Our Story


“We ought to take a fresh look at tradition, considered not as the inert acceptance of a fossilized corpus of themes and conventions, but as an organic habit of re-creating what has been received and is handed on.”
– Harry T. Levin (1912-1994) Professor of Comparative Literature


Created in 1996

Wine Traditions Ltd. began as the collaborative project of husband and wife, Edward Addiss and Barbara Selig. The idea at the time was to explore the appellations of Southwest France and the endless mosaic of vineyards that make up Bordeaux. Ed had worked in the wine business (at Barbara’s suggestion) since 1980, both in retail and for two importer/distributors, when in the mid 1990’s at a “bulletproof” liquor store on Manhattan’s lower east side, the “raison d’être” for Wine Traditions came in to focus. Working for the San Francisco Wine Exchange at the time, Ed entered the liquor store planning to sell some of the California wines he represented, which he did not, but instead, wound up buying an array of Bordeaux “petits chateaux” that the store’s owner declared unsalable, wines similar to those Ed had represented years before. Barbara and Ed found the wines to be direct, expressive, delicious, and affordable, all of which begged the question, “why was the U.S. market ignoring them?” The answer resulted in the unanticipated decision to open an importing company, a rather severe remedy.


Early on

Barbara and Ed were joined by Janos Godor whose responsibilities have never stopped growing. While the rest of us are spinning our wheels, Jani makes sure that all the wheels of Wine Traditions are firmly on the ground. His appreciation for winemaking and the hard work it involves comes from when he was a teenager and worked in his family’s small vineyard in Hungary. It has been noted that over the years clients have stopped calling Ed and Barbara, preferring to communicate directly with Jani. As they say in New York, “time is money”.

Next, we were joined by Leigh Ranucci, the doyenne of Providence, RI, and Wine Traditions’ resident Francophile. Leigh lived and worked in Burgundy, where she tried out teaching, the bike tour business, and the wine business. After returning to New England, she held positions as sommelier and established a wine shop, where she drank the WT elixir. A job offer without a job description was too good to pass up. Of course, it wasn’t long before Leigh had her flock (our clients) in New England well looked after and began producing our website.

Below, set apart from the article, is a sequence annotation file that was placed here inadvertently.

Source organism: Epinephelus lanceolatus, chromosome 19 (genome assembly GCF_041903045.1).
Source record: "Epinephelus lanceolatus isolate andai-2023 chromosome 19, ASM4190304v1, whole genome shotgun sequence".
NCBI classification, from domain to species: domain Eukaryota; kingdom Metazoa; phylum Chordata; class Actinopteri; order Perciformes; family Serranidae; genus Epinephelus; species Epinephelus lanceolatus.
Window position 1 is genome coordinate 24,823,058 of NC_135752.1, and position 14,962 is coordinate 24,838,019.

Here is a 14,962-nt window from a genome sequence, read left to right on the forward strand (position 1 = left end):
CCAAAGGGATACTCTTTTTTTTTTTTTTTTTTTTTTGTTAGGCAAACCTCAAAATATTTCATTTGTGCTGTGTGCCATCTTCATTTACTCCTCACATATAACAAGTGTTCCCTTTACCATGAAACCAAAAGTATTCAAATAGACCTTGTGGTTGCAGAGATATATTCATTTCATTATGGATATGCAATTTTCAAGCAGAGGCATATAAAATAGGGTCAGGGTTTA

In 2016

Danny Fisher joined our small band of effervescent individualists. Danny was on the WT radar as soon as he hit DC and began working at a local wine bar. During staff tastings, he would ask the most insightful questions and we were wondering “who is this guy”? Turns out that he had been in the wine business in Seattle – need we say any more……? After he had managed one of DC’s most acclaimed restaurants for a few years, we were able to convince him that life couldn’t be too much more stressful working with WT. Can’t say that he’s never looked back, but he’s never gone back.



The most recent addition to our team is Brad Hemp who works part time in the Richmond market. Brad spent time selling wine and cheese before creating an artisan sausage company before creating a number of remarkable restaurants – and is married and has a young child. Clearly, he needed another challenge.

The Wine Traditions portfolio has always been a work in progress, perhaps necessarily so, since the early iteration of the portfolio centered on twenty domains from Southwest France, prompting a French commercial attaché to ask Ed whether or not Wine Traditions was a business. Foundational for Ed and Barbara has been the belief that the meaningful expression of land is not limited to a small group of anointed appellations. Over the last two and half decades, the wine selection has been guided by principles similar to those attributed to the architect, Albert Frey; economy, discipline, functionalism, and beauty. As the portfolio has evolved, so has our understanding of the wine traditions of France. They are “rooted” in the land and brought forward through the cultivation and preservation of the vineyards for future generations. The “organic habit of re-creating what has been received and is handed on” allows the perceptive vigneron or vigneronne to give the land a powerful voice through the wines they produce. Their passion inspires us.